- Moderated poster presentation
- Open Access
High resolution imaging of the right ventricle using ZOOM MRI
© Setser et al; licensee BioMed Central Ltd. 2010
Published: 21 January 2010
ZOOM is a spin echo based technique with high spatial resolution . ZOOM differs from traditional spin echo imaging in that the 180° refocusing radiofrequency pulse is applied perpendicular to the 90° excitation pulse, limiting the field of view to the intersection of these pulses. Turbo spin echo (TSE) black blood images are acquired routinely during MRI assessment of patients with arrhythomogenic right ventricular dysplasia (ARVD). High spatial resolution is necessary for characterizing the thin RV wall in suspected ARVD patients, which is typically only 2-3.5 mm thick.
To present an optimized ZOOM technique for cardiac imaging and demonstrate the utility of ZOOM for assessment of the RV wall in suspected ARVD patients.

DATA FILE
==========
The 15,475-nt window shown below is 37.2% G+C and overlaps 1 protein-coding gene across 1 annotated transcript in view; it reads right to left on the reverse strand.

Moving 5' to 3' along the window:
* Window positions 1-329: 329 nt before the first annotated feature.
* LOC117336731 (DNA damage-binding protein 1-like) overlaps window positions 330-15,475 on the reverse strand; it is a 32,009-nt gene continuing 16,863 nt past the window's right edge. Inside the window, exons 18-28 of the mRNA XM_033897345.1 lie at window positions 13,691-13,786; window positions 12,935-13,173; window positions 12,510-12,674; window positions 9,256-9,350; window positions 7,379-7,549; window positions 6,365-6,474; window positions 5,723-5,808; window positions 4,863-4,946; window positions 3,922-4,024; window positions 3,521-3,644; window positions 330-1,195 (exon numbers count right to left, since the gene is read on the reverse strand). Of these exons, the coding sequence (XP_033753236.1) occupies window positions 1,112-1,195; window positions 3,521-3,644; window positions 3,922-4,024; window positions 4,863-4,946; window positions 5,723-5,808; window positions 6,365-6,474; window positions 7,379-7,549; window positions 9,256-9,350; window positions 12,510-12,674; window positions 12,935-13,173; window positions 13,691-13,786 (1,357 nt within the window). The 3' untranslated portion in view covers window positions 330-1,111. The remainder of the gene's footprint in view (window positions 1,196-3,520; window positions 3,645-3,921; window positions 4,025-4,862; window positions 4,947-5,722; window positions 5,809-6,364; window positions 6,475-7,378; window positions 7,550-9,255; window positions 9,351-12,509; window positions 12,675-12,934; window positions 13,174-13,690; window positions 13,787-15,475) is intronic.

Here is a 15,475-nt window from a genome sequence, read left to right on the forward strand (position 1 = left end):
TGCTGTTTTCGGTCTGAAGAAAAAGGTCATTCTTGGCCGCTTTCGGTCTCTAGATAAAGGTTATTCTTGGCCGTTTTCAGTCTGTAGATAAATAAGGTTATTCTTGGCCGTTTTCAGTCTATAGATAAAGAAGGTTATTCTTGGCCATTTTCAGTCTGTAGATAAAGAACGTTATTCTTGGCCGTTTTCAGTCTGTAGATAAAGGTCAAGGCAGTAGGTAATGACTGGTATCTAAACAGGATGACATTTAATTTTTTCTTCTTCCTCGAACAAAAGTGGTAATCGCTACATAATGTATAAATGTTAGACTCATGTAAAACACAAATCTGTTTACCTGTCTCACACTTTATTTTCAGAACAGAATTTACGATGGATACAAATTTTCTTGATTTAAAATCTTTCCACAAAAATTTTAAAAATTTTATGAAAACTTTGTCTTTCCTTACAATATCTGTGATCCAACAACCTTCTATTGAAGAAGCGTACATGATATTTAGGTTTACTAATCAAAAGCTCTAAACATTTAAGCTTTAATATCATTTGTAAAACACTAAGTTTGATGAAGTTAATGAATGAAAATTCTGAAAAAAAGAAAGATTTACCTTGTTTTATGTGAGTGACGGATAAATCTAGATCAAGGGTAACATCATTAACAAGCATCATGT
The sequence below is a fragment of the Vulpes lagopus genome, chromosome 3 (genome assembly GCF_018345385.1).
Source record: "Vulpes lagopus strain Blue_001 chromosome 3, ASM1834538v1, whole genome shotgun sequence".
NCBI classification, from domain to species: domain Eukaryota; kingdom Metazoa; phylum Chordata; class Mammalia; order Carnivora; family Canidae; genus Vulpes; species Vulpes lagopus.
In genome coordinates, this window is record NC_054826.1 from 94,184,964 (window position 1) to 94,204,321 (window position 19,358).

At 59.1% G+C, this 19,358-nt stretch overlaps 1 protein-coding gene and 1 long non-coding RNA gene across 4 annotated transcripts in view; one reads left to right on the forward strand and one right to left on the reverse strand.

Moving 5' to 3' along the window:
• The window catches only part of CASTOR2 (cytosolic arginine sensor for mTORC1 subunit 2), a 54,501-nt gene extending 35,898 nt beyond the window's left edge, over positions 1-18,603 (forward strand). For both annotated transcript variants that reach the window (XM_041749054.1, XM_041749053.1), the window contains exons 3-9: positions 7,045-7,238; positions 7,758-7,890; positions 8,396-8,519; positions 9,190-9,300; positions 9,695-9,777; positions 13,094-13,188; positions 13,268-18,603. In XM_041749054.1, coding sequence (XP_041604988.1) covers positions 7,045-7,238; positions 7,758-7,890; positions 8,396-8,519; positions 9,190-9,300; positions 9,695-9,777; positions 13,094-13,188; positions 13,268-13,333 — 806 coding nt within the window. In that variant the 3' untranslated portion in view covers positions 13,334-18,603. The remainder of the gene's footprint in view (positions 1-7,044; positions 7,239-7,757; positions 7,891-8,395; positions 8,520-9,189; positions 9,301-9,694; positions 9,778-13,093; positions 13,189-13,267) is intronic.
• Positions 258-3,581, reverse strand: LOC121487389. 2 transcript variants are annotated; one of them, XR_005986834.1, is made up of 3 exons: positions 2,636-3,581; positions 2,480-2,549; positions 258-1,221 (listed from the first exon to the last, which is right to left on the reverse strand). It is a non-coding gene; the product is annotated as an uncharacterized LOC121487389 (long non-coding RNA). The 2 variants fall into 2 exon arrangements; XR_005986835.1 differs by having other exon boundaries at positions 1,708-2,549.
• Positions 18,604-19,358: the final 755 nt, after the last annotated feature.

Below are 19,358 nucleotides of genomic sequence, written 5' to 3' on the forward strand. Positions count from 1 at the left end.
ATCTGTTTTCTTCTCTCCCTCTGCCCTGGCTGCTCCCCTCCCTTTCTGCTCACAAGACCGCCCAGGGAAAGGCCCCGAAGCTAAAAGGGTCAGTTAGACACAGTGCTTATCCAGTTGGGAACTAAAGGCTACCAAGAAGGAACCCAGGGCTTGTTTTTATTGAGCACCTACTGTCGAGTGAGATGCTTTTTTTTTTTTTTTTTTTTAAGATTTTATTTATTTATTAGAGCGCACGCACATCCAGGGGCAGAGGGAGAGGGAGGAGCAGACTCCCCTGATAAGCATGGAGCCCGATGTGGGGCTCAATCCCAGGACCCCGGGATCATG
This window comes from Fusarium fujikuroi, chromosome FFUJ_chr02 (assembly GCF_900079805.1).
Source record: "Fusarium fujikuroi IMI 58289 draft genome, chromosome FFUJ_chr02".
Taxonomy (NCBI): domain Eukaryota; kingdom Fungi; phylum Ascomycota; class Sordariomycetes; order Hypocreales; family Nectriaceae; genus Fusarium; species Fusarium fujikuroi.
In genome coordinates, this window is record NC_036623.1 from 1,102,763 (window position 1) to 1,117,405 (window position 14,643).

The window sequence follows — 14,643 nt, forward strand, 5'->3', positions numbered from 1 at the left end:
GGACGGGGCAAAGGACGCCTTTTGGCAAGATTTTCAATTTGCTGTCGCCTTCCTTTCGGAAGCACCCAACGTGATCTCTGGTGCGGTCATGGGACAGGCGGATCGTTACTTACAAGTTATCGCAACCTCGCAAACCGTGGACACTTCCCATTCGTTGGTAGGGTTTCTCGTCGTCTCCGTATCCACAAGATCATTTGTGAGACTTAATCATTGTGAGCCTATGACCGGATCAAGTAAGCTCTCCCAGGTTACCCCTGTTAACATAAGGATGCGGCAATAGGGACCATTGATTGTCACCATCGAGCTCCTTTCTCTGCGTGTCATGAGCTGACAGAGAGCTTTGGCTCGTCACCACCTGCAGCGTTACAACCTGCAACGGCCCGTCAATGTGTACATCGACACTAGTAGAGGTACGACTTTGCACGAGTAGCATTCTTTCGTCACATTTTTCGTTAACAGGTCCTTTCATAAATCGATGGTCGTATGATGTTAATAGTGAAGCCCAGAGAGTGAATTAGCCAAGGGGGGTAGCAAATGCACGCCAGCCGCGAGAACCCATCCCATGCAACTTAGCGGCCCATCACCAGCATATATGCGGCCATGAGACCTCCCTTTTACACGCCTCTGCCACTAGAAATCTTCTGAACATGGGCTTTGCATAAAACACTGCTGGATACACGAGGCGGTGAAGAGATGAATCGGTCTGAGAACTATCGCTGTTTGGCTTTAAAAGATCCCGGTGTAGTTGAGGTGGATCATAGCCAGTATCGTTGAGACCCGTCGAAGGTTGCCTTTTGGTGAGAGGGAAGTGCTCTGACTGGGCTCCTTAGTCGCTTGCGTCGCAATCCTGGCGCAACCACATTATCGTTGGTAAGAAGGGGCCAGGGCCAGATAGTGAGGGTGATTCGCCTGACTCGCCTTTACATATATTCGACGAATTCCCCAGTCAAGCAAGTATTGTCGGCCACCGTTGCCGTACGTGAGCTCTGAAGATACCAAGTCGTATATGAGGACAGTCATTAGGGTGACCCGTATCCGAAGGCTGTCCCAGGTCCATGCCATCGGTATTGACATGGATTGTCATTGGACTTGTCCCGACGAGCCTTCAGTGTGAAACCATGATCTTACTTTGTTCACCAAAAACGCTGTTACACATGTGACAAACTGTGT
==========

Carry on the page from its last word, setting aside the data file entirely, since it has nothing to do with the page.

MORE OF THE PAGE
Twenty-two consecutive patients (9 M/13 F, 42 ± 14 years) undergoing MRI for evaluation of ARVD were included. Axial ZOOM and traditional TSE images were acquired from the diaphragm to the RV outflow tract, with the following common imaging parameters: TR = 2 beats, TE = 55 ms, slice thickness = 7 mm (gap = 3 mm), TSE factor = 25, NSA = 2, trigger delay = mid-diastole, breath-hold = 14 sec (@60 bpm). For ZOOM only, field-of-view = 200 × 100 mm, acquired spatial resolution = 0.9 × 0.9 mm, acquisition window = 175 msec. For TSE only, field-of-view = 320 × 275 mm, acquired spatial resolution = 1.5 × 1.6 mm, SENSE factor = 1.4, acquisition window = 269 msec. Image quality was assessed independently by 2 reviewers using a 5-point scale. Additional patients (n = 5) were included to determine SNR and CNR using the method described by Pruessman et al. .
We have described an optimized ZOOM pulse sequence for cardiac MRI, with sub-millimeter spatial resolution (0.9 mm in-plane), a short diastolic acquisition window (175 ms), and a breathhold duration comparable to standard TSE imaging. We believe that this increased spatial resolution could help improve assessment of the RV wall in patients with diseases such as ARVD.